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8.29.08 Issue #338 Forward This Newsletter To A Colleague

Dr. Nancy Haller
Dentist Coach
McKenzie Management
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Influence: Gaining Commitment and Getting Results
(Part Two)

Leadership is about influencing others, to think differently or to behave differently. As a dental leader, you will be significantly more successful when you understand change and how to influence it in others.

In my last article I talked about three primary influence tactics – Head, Heart and Hand. We start with the Head tactics because when you are trying to get people to be committed to a change it has to make logical sense to them first. Then you can move forward with the other tactics that best align with their needs.

Keep in mind that most people have a resistance to changes in the workplace as they are used to certain habits, comfort zones and paradigms. In most cases, however, people don't resist change, they resist being changed. As such, you cannot ‘motivate’ your employees to change. But, you can establish the conditions under which your employees motivate themselves. That’s called influence. Here is a six step model to maximize your success in influencing your team.

Step 1: You
To influence others successfully means you have to know yourself first. This includes your needs, goals and your personality. Identify your strengths and how these characteristics will help you to communicate effectively. It also is important to know what hinders you as you dialogue with each employee. If you don’t have a reputation of trust, credibility and flexibility with your staff consider leadership training.

Step 2: Your Employees
People are not always linear logical machines. Human nature is amazingly complex when it comes to how we frame the choices we ultimately make. Many of those choices are determined by our life values, beliefs.

How do you know an employee’s individual goals or values? Ask them! After all, leadership is about building relationships with your constituents. It’s also helpful to look at their desk or office area to find pictures, mementos or anything that would give you a view into their personal world. Once you have an understanding of their personality and other factors to their situation you will know what’s important to them according to their Head, Heart and Hand needs. Do your homework!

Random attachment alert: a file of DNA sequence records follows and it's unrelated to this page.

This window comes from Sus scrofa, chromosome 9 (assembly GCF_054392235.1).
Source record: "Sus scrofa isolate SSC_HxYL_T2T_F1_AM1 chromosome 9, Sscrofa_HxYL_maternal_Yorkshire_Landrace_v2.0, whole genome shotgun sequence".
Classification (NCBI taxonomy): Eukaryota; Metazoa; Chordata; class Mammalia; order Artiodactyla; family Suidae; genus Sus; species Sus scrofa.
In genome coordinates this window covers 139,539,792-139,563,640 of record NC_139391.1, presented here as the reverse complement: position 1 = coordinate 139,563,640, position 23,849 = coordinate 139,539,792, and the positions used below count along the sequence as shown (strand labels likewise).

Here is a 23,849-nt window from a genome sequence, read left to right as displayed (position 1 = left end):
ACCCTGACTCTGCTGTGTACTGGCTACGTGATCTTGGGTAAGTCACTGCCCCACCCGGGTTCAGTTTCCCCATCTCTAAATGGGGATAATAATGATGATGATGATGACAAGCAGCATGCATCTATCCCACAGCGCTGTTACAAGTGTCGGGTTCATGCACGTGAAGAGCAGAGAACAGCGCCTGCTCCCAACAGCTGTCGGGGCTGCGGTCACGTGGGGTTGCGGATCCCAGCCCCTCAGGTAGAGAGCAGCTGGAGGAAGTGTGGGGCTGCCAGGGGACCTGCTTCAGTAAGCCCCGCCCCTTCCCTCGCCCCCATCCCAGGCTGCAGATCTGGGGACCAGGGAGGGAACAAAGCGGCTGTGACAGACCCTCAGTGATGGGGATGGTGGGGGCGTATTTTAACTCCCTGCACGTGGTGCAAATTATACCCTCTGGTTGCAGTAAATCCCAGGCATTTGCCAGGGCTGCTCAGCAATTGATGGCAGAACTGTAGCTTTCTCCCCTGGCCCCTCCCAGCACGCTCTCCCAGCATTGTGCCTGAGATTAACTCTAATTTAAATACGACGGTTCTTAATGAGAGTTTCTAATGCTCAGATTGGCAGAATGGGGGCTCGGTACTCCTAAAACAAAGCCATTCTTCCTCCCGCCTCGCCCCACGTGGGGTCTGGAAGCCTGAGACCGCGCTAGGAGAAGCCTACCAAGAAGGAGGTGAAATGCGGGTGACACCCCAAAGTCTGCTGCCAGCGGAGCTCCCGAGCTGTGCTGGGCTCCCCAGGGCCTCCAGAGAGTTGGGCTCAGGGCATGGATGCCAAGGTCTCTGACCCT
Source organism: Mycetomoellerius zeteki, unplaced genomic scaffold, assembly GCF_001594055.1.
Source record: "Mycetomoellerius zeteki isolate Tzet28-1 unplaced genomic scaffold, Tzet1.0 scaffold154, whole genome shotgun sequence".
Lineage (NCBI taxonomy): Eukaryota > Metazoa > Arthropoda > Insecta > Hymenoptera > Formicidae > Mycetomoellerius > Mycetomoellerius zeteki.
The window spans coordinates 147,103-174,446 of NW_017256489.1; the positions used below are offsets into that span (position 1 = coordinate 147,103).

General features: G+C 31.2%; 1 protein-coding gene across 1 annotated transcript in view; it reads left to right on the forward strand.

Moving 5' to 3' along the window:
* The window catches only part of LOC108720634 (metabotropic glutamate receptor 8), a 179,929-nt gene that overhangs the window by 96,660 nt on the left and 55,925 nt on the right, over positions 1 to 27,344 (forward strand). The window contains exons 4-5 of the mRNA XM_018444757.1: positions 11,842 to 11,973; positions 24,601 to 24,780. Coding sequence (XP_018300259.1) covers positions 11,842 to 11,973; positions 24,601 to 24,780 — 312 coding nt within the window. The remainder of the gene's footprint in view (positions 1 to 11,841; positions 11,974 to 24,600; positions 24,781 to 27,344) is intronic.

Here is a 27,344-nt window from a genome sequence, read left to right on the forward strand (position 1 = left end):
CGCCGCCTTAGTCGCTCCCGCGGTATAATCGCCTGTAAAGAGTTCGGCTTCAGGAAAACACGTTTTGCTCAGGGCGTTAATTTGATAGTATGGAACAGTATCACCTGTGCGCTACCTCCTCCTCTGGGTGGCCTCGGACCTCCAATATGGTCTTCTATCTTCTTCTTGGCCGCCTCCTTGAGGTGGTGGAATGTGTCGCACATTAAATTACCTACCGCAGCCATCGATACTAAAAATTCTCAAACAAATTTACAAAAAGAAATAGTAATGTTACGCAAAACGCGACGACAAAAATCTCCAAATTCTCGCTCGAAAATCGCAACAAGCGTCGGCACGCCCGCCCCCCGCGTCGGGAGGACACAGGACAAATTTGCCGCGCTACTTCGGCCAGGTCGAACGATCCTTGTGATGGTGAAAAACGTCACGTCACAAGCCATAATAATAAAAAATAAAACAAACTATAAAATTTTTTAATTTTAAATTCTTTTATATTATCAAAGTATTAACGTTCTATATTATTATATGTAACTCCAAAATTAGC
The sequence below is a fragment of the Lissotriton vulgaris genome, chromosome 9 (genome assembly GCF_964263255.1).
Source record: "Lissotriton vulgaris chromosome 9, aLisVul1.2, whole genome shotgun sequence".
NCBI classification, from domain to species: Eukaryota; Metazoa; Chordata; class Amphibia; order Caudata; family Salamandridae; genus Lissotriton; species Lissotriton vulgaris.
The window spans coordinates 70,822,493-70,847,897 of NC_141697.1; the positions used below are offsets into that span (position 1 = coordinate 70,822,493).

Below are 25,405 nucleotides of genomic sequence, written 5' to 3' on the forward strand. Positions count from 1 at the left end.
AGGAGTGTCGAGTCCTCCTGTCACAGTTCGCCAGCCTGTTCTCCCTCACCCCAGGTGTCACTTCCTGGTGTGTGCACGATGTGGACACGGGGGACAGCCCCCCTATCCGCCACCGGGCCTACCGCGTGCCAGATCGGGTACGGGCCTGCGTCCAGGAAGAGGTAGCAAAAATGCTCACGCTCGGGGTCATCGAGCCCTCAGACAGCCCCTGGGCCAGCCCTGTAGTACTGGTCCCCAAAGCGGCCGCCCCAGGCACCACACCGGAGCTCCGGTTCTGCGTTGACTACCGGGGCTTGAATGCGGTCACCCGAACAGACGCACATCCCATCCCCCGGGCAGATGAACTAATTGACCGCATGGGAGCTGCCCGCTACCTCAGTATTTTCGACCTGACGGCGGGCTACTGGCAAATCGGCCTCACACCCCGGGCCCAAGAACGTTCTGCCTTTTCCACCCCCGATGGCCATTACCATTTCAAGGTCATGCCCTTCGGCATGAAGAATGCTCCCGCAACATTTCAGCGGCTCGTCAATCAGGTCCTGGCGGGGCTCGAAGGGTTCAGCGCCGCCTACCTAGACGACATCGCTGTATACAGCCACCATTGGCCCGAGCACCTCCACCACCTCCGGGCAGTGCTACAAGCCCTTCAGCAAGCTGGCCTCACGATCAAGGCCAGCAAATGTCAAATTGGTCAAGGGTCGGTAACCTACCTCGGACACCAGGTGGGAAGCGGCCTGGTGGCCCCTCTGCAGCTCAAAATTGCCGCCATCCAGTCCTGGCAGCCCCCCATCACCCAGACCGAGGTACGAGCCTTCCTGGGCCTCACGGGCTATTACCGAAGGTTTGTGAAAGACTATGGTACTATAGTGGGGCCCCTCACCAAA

Step 3: Build Your Influence Message
Based on the information you have from Steps 1 and 2, construct your influence conversation. Plan how you will use H-H-H Tactics and effective communication skills to deliver your message. Write out a script. Practice!

Step 4: Conduct Influence Session
The way in which you interact with others has a major bearing on your success as an influencer. Demonstrate friendliness, warmth and approachability. Use effective communication skills, especially listening and empathy. Ask relevant questions and look for common ground. Emphasize the areas and points of agreement. Respect the other person’s right to an opinion, even if it differs from your own. Be aware of natural temperaments. Some people are more open and move more quickly to a new approach or system. Others are more cautious. Not everyone will move at the same rate.

Step 5: Create Win-Win Outcomes
The goal of influencing others is to gain true commitment, not just compliance which is simply ‘lip service’. When people are internally fully committed to your suggestions it takes less external monitoring. They are more likely to follow through and will bring much more energy, good will and effort moving forward. Develop an action plan with your employees about how they will implement the steps to which you both agree. Be flexible wherever it is possible.

Step 6: Collect Ongoing Feedback
In each step, listen carefully and use information to debrief, adjust, and adapt your message and approach. This is the beginning of influence. The real process is the on-going feedback. Meet with your employees. Continue to discuss the changes you have proposed. Monitor their commitment level to be sure they are still truly motivated for their reasons, not yours. Your ability to understand what drives the people on your team is a key factor in productivity and profitability. If you want an employee to change, you have to help her/him decide the change is in their best interest.

Successfully influencing others is an invaluable skill you can learn to do more effectively. I assure you that the more adept you are at appealing to the needs of others, the sooner you’ll negotiate your way from confrontation to cooperation.

To strengthen your ability to influence your team, contact Dr. Haller at
Interested in having Dr. Haller speak to your dental society or study club? Click here.

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